Mark 15: 1-8 – Very early in the morning the leading priests, the elders, and the teachers of religious law – the entire high council – met to discuss their next step. They bound Jesus, led him away, and took him to Pilate, the Roman governor. Pilate asked Jesus, “Are you the king of the Jews?” Jesus replied, “You have said it.” Then the leading priests kept accusing him of many crimes, and Pilate asked him, “Aren’t you going to answer them? What about all these charges they are bringing against you?” But Jesus said nothing, much to Pilate’s surprise.
Now it was the governor’s custom each year during the Passover celebration to release one prisoner—anyone the people requested. One of the prisoners at that time was Barabbas, a revolutionary who had committed murder in an uprising. The crowd went to Pilate and asked him to release a prisoner as usual.
Why did Pilate cave in to the crowd?
John 19:1-16 – Then Pilate took Jesus and flogged him. And the soldiers twisted together a crown of thorns and put it on his head and arrayed him in a purple robe. They came up to him, saying, “Hail, King of the Jews!” and struck him with their hands. Pilate went out again and said to them, “See, I am bringing him out to you that you may know that I find no guilt in him.” So Jesus came out, wearing the crown of thorns and the purple robe. Pilate said to them, “Behold the man!” When the chief priests and the officers saw him, they cried out, “Crucify him, crucify him!” Pilate said to them, “Take him yourselves and crucify him, for I find no guilt in him.” The Jews answered him, “We have a law, and according to that law he ought to die because he has made himself the Son of God.” When Pilate heard this statement, he was even more afraid. He entered his headquarters again and said to Jesus, “Where are you from?” But Jesus gave him no answer. So Pilate said to him, “You will not speak to me? Do you not know that I have authority to release you and authority to crucify you?” Jesus answered him, “You would have no authority over me at all unless it had been given you from above. Therefore he who delivered me over to you has the greater sin.”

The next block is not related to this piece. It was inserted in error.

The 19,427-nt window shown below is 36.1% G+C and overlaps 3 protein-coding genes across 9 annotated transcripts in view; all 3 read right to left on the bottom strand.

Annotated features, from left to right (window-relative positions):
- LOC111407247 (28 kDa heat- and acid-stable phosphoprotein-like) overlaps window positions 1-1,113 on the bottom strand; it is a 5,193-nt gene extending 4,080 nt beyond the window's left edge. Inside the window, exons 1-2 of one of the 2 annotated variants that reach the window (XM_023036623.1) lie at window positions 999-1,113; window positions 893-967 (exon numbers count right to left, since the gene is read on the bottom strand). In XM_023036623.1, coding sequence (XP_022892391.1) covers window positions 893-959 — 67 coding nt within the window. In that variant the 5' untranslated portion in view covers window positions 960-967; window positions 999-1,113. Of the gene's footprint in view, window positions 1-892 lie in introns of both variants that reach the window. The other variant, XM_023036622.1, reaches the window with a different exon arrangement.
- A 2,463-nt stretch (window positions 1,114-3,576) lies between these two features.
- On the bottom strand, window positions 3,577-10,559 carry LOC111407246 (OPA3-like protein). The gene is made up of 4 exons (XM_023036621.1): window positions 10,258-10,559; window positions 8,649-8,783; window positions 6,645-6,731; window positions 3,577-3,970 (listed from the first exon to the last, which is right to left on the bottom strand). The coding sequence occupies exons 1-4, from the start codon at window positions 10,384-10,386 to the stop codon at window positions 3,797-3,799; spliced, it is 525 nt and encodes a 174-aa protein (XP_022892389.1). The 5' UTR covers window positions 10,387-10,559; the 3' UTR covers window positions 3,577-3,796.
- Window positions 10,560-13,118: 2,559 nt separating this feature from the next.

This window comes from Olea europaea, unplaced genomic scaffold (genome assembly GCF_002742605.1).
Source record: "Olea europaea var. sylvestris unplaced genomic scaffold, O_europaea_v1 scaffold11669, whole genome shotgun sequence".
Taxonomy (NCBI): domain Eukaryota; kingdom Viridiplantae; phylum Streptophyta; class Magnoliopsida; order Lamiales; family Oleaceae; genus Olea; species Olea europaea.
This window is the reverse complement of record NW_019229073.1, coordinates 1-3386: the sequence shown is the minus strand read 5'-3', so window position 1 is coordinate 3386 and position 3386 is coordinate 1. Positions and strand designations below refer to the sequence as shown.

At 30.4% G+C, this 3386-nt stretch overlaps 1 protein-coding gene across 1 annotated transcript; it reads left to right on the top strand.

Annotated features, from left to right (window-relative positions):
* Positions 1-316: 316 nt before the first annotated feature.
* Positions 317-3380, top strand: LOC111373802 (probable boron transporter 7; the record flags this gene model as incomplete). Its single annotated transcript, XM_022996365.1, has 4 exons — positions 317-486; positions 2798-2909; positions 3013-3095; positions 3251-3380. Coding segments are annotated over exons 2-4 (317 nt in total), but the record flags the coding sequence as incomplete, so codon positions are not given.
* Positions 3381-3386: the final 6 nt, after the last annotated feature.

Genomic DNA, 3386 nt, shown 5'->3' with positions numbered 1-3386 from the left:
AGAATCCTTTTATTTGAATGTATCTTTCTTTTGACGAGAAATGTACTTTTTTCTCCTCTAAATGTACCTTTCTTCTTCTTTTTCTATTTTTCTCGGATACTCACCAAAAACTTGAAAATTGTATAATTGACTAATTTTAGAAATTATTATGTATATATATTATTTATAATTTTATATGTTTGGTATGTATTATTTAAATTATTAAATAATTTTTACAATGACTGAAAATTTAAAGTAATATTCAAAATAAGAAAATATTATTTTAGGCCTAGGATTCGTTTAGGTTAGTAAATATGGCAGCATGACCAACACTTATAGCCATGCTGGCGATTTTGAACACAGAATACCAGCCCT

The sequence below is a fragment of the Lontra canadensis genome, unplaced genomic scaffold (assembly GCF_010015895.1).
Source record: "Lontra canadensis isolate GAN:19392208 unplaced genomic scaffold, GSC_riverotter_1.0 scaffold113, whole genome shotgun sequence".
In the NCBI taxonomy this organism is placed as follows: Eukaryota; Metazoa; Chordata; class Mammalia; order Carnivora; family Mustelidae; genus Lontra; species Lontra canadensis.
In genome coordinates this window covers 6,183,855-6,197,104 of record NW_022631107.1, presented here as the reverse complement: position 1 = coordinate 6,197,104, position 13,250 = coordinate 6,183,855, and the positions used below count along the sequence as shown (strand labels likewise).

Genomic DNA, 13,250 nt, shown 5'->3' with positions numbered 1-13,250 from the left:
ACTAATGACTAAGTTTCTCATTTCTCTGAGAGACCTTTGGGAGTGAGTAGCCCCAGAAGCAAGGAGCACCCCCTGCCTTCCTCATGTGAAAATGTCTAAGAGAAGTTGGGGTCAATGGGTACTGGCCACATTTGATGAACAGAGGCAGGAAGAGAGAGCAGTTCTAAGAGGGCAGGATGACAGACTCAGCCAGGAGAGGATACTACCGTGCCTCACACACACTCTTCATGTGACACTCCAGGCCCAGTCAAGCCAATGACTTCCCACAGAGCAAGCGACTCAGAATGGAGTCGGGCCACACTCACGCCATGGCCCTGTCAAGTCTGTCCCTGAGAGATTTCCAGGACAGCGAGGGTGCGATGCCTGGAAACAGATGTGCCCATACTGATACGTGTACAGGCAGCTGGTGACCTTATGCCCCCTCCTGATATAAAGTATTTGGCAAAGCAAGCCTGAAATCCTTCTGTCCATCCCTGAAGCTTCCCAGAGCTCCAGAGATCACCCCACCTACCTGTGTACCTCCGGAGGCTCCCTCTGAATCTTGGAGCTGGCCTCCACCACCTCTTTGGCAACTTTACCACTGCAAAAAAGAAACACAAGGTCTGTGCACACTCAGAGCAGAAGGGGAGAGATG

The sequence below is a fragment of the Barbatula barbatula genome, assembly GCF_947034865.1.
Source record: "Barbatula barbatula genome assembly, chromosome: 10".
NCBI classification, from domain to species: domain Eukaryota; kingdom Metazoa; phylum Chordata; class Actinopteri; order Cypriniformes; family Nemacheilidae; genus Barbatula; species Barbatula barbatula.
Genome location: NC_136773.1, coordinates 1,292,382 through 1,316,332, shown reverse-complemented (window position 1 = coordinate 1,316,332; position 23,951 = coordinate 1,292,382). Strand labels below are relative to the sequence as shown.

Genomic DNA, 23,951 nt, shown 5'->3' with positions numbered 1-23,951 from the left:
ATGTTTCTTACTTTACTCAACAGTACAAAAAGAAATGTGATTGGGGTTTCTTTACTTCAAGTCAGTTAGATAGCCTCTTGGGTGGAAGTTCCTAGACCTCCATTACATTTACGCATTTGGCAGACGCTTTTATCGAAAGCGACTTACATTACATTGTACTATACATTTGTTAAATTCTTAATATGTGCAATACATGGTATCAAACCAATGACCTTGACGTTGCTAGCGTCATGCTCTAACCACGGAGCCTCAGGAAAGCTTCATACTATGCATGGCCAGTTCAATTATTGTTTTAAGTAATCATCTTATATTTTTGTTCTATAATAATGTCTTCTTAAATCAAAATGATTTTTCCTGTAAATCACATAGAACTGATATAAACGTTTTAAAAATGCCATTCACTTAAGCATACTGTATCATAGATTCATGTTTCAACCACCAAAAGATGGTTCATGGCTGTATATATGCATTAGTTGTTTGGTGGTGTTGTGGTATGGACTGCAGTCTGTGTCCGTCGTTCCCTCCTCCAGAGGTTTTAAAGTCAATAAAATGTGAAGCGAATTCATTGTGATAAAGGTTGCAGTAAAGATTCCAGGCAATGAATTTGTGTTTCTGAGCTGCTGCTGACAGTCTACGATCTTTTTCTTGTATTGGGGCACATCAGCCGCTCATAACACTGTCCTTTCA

From then on Pilate sought to release him, but the Jews cried out, “If you release this man, you are not Caesar’s friend. Everyone who makes himself a king opposes Caesar.” So when Pilate heard these words, he brought Jesus out and sat down on the judgment seat at a place called The Stone Pavement, and in Aramaic Gabbatha. Now it was the day of Preparation of the Passover. It was about the sixth hour. He said to the Jews, “Behold your King!” They cried out, “Away with him, away with him, crucify him!” Pilate said to them, “Shall I crucify your King?” The chief priests answered, “We have no king but Caesar.” So he delivered him over to them to be crucified.
Why do politicians often put aside their own convictions and concerns, ignore warnings, and go with the crowd?
- It’s a sad fact that we are sinful and infinitely fallible human beings who reject the very King we need to follow.
- The worldly pressures and power of politics can have seriously corrupting effects on the character of our souls.
- The apparent demands of earthly kingdoms often find themselves at odds with the Kingdom of God.
By continuing to use the Up and Down buttons in the middle you can navigate directly through our timelines. For each timeline we have been taking a detour using the side buttons to investigate events and topics noted in the current chart. In our Passion Week tour we are looking more closely at the activities of this crucial week. Having reviewed the events and activities leading up to and including His trial, we will continue on to His crucifixion, glorious resurrection, and subsequent ascension.